Someday the Sun will run out of fuel. According to the projections of astrophysical theory, this will happen in about five billion years, and the Sun will turn into a degenerate dwarf star. Nuclear fusion reactions in the central parts of the Sun supply the energy that keeps the Sun shining. The raw material for these reactions is hydrogen gas. When the hydrogen in the central parts of the Sun is used up, the Sun will have a brief career as a red giant star. During this time the core of the Sun will collapse; a shell of hydrogen gas on the edge of this collapsed core will be compressed and heated by the collapse of the core. Thermonuclear reactions involving the fusion of hydrogen nuclei and helium nuclei will produce a new surge of power in the central regions of the star. The outer layers of the Sun will expand until the Sun has a diameter a hundred times its present value. The oceans will boil and the mountains will melt. Then, in a few hundred million years, the shell of hydrogen gas will be used up, and the Sun will collapse to form a white dwarf star about the size of Earth. When this happens the Sun will be at most a few percent as bright as it now is.
White dwarfs were the first type of collapsed star to be discovered. In the nineteenth century, the German mathematician and astronomer Frederick Bessel concluded from the wobbly motion of the bright star Sirius that it must have a nearby companion star with a mass about equal to that of the Sun. Shortly thereafter an American astronomer, Alvan Clark, found the dim companion to Sirius. It was called Sirius B. Sirius B was found to have a mass about equal to that of the Sun, as expected. However, its luminosity is only about 2 percent that of the Sun. The luminosity of a star depends on its surface temperature and its diameter. The abnormally low luminosity of Sirius B can be explained by assuming that Sirius B has a very low temperature or a very small diameter. The temperature was found to be even higher than that of the Sun; thus, the inescapable conclusion is that Sirius B has a diameter of only about a hundredth of that of the Sun. Because of the white color of the star, it was called a "white dwarf" star. This was an extraordinary discovery. It meant that the same amount of material contained in the Sun is packed into a volume one millionth the size of the Sun. The density of material in Sirius B must be a million times denser than that of ordinary matter. That is, a cubic centimeter of Sirius B matter has the same mass as a small automobile!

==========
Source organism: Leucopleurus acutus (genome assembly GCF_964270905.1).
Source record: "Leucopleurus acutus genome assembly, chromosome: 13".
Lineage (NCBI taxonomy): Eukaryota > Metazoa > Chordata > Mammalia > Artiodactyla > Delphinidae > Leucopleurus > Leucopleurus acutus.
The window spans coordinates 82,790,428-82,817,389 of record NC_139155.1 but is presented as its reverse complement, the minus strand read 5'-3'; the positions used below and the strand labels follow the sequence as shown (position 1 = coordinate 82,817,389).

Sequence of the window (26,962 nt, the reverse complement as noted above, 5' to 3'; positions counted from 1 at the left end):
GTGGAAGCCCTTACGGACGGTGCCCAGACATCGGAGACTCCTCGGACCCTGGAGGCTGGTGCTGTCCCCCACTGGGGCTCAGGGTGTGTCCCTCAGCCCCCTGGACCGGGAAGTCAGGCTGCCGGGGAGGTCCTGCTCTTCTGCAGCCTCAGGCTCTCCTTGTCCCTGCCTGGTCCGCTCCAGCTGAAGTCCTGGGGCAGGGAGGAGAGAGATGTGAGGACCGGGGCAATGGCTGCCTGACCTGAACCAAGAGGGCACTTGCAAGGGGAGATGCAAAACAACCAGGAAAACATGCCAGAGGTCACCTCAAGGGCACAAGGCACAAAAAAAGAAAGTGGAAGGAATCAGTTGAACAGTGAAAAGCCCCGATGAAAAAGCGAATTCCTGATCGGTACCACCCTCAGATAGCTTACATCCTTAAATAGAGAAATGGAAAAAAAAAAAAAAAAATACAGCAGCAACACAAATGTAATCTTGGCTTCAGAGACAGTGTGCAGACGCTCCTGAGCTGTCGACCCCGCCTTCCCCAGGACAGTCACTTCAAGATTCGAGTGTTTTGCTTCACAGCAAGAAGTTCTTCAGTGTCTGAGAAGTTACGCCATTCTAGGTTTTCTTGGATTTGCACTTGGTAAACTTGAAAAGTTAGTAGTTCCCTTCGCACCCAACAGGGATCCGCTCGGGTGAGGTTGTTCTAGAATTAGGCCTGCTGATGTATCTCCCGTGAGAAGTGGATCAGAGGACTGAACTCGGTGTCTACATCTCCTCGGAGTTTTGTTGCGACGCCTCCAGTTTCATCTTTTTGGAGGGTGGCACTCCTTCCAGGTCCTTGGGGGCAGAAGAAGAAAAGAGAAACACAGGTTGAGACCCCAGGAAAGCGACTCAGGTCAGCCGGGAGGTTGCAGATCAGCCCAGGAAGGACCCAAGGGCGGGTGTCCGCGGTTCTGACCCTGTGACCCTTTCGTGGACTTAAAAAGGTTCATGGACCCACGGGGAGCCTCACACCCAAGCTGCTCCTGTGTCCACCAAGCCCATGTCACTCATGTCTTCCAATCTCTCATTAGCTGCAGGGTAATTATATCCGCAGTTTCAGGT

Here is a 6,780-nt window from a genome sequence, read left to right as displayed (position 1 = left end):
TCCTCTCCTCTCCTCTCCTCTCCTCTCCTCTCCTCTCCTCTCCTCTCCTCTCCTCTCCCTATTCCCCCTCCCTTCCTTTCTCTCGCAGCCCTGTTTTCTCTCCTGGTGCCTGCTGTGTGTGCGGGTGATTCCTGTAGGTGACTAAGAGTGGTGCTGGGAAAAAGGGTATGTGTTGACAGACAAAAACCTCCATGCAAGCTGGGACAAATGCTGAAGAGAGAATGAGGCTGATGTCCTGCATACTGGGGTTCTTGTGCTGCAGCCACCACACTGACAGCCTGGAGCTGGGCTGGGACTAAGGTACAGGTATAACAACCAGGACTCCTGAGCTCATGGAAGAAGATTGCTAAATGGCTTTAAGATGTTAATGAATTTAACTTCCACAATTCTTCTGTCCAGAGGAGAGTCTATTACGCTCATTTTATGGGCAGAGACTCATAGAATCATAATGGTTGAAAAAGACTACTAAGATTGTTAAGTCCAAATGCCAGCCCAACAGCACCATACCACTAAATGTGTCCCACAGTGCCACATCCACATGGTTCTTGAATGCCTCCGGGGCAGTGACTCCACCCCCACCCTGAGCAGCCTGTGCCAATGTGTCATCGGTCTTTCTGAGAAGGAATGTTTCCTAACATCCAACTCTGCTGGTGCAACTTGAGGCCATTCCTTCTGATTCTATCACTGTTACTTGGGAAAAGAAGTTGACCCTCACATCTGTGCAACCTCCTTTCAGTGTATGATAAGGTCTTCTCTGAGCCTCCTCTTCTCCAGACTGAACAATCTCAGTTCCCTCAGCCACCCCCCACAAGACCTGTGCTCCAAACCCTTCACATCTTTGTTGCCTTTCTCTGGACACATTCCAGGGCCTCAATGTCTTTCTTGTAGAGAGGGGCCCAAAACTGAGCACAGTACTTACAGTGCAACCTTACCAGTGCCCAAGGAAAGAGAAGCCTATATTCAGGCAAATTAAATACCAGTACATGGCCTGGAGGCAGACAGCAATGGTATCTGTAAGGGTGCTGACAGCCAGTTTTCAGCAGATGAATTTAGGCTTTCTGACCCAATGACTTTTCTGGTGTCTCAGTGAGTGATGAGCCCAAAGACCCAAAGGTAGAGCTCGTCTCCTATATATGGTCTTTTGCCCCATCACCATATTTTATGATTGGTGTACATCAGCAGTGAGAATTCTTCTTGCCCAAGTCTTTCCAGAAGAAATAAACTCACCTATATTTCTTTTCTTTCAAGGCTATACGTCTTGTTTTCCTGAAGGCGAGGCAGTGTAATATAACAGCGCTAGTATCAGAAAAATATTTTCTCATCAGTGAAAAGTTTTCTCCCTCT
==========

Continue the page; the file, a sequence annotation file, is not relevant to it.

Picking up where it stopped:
How such a state of matter could exist was beyond the understanding of physicists until a new theory of matter, quantum mechanics, was  developed in the 1920s. This theory showed that matter can exist in so-called "degenerate" states of extremely high density.
Even though the degenerate state of matter cannot be produced in a terrestrial laboratory, it is very common in the universe at large. Almost all of the mass of white dwarfs is in the form of degenerate matter, and most stars eventually become white dwarfs, or degenerate dwarfs, as they are also called. It has been estimated that there are a billion or more degenerate dwarfs in our galaxy. Despite their ubiquity, the study of degenerate dwarfs remains a difficult business, because they are so dim. A degenerate dwarf gives off at most a few percent as much optical radiation as does a star such as the Sun; most of them give off much less. X-ray observations have provided an important new method for studying degenerate matter. A few degenerate dwarfs, such as Sirius B, are still sufficiently hot that they give off detectable fluxes of X-rays. On the whole, however, as with neutron stars, the most favorable conditions for observing degenerate dwarfs occur when the degenerate dwarf is accreting matter from a nearby companion star. Sirius A is too far from Sirius B to be an effective source of matter, so this process does not work for Sirius B. However, it does for many other star systems. As a result of the HEAO programs, about 50 degenerate dwarf X-ray sources have been observed.